The second step, then, is to consider what “kingdom of God” meant in Judaism (a large topic, of course, which we can here only summarize briefly and inadequately). Within Judaism the coming kingdom of God meant the end of Israel’s exile, the overthrow of a pagan empire and the exaltation of Israel, and the return of YHWH to Zion to judge and save. These are the motifs that emerge from that great kingdom-prophecy, Isaiah 40-55, and from numerous psalms and other parts of the Hebrew scriptures. And, as Josephus makes clear, in Jesus’ day the conviction that their “only Ruler and Master” was God was a particular mark of the revolutionaries (Ant. 18:23).
For a second-Temple Jew, then, the coming of the kingdom was not about a private existentialists or Gnostic experience but about public events. At its narrowest, it was about the liberation of Israel. At its broadest, it was about the coming of God’s justice and liberation for the whole cosmos. Thus, if you had said to a first-century Jew, “The kingdom of God is here,” and had explained yourself by speaking of a new spiritual experience, a new sense of forgiveness, or an exciting reordering of your private religious interiority, he or she might well have said that they were glad you had had this experience, but why did you refer to it as the kingdom of God? This, then, is the second step of this first stage in the argument.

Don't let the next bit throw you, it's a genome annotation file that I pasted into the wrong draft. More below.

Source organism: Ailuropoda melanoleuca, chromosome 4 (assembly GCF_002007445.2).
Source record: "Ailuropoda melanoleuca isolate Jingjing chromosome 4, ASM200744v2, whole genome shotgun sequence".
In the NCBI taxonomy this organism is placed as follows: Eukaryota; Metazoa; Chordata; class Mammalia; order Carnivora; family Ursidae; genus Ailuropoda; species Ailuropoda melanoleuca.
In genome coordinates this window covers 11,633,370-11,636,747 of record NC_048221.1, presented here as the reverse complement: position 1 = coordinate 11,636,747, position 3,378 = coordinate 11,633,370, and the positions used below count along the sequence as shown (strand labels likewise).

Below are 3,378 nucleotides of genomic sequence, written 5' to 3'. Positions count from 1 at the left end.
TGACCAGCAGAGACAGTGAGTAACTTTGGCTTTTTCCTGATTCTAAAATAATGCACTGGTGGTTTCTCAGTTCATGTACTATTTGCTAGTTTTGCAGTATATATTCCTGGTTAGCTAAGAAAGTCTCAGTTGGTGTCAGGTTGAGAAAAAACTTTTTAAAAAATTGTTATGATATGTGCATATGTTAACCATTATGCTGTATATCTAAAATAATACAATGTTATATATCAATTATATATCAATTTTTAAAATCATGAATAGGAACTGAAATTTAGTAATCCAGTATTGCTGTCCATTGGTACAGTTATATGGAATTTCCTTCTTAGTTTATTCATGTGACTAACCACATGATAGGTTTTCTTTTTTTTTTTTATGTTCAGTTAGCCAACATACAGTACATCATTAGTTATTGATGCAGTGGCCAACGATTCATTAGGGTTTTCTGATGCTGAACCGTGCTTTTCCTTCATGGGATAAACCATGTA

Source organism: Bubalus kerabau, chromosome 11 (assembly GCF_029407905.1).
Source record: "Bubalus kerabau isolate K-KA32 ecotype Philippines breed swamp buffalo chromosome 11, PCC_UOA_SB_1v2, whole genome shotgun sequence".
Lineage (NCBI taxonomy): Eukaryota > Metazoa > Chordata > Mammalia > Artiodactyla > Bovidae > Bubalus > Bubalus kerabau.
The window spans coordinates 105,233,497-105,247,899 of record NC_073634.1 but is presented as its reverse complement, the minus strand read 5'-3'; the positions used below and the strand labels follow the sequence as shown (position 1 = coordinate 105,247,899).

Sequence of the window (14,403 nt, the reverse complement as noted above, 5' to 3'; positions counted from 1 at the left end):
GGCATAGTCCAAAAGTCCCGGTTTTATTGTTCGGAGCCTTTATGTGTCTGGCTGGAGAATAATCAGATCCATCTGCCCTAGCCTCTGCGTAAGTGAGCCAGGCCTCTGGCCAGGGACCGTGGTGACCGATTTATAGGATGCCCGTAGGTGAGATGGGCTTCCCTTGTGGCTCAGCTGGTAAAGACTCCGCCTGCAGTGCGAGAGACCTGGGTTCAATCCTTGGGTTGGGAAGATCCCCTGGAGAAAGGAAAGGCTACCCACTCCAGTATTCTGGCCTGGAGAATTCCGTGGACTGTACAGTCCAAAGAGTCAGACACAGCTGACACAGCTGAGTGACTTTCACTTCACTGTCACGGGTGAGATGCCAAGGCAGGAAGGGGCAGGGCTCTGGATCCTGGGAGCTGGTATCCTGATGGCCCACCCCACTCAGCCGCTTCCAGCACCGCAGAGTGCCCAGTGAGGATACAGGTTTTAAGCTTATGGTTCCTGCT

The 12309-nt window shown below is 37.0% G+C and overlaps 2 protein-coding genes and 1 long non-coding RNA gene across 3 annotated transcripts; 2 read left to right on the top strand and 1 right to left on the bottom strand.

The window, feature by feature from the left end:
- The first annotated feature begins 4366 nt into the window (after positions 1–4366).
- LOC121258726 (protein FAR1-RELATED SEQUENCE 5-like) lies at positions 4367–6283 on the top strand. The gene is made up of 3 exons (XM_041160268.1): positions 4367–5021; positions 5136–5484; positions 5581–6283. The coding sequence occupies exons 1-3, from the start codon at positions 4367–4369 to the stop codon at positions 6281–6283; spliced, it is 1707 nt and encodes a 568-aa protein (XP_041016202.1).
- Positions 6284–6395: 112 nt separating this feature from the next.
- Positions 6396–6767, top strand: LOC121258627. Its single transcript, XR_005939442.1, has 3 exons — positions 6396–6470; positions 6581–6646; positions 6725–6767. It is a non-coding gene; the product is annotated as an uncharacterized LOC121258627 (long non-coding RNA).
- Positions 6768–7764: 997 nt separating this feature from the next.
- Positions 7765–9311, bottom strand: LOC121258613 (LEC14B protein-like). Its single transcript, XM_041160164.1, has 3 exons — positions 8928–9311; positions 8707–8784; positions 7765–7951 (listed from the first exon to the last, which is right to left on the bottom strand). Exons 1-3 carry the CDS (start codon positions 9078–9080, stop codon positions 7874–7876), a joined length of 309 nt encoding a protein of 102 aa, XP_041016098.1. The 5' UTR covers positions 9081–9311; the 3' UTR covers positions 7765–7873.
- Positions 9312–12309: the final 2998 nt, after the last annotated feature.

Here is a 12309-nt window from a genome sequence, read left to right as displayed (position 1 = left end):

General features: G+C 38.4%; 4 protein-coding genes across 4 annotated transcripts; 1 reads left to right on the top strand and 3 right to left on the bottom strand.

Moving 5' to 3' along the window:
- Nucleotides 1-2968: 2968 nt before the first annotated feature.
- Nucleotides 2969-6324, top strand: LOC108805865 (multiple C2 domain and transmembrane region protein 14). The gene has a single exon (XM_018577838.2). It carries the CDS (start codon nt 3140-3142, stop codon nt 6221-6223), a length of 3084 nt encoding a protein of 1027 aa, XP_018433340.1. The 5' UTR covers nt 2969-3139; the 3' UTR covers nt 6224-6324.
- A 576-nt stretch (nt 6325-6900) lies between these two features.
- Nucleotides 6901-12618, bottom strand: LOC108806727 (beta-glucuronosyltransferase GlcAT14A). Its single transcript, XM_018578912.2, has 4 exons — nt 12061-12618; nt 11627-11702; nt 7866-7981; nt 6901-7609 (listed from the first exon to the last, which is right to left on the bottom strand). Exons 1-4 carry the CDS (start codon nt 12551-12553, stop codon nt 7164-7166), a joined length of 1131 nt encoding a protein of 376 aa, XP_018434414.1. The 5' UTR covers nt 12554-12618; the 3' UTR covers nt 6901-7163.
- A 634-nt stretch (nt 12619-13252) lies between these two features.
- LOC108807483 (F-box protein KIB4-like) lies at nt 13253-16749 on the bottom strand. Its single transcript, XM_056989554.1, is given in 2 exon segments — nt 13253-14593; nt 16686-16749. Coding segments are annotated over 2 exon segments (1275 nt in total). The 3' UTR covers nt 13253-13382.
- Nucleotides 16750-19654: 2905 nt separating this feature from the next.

The third step is to put these two together and to notice the contrast. It is clear that, whatever the early Christians said, the kingdom of God had not come in the way that first-century Jews had been imagining. Israel had not been liberated, the Temple was not rebuilt, and—looking wider in the cosmos—evil, injustice, pain, and death were still on the rampage. The question presses, then: Why did the early Christians say that the kingdom of God had come?
One answer obviously would be this: The early Christians changed the meaning of the phrase so radically so that it now referred not to a political state of affairs but to an internal or spiritual one. They had taken the apocalyptic meaning current in their world and had demythologized, dejudaized, spiritualized, or Hellenized it. But this is simply untrue to early Christianity. The early Christians acted as if the Jewish-style kingdom of God was really present: they organized their life as if they really were the returned-from-exile people, the people of the new covenant. When they spoke of a new internal or “spiritual” reality, they used the language not of the kingdom of God, but of the new heart, the indwelling of the spirit, and so forth.
The historical question is therefore posed: What on earth (and I mean that on earth) would have caused them to act, speak, and think this way? Why, indeed, did they not continue the sort of kingdom-revolution they had imagined Jesus was going to lead? How do we explain the fact that early Christianity was neither a nationalist Jewish movement nor a private existential experience? How do we explain the fact that it is asserted, from within the Jewish worldview, that the eschaton had arrived, even thought it did not look like they had imagined it would? The early Christian answer was, of course, that Jesus had been raised from the dead. That was why they said that the kingdom had come and that the new age had dawned.
This brings us to the second stage in the argument.
I have argued elsewhere that Christianity was from the first a messianic movement.4 Let me summarize the case as the first step in this second stage of my argument.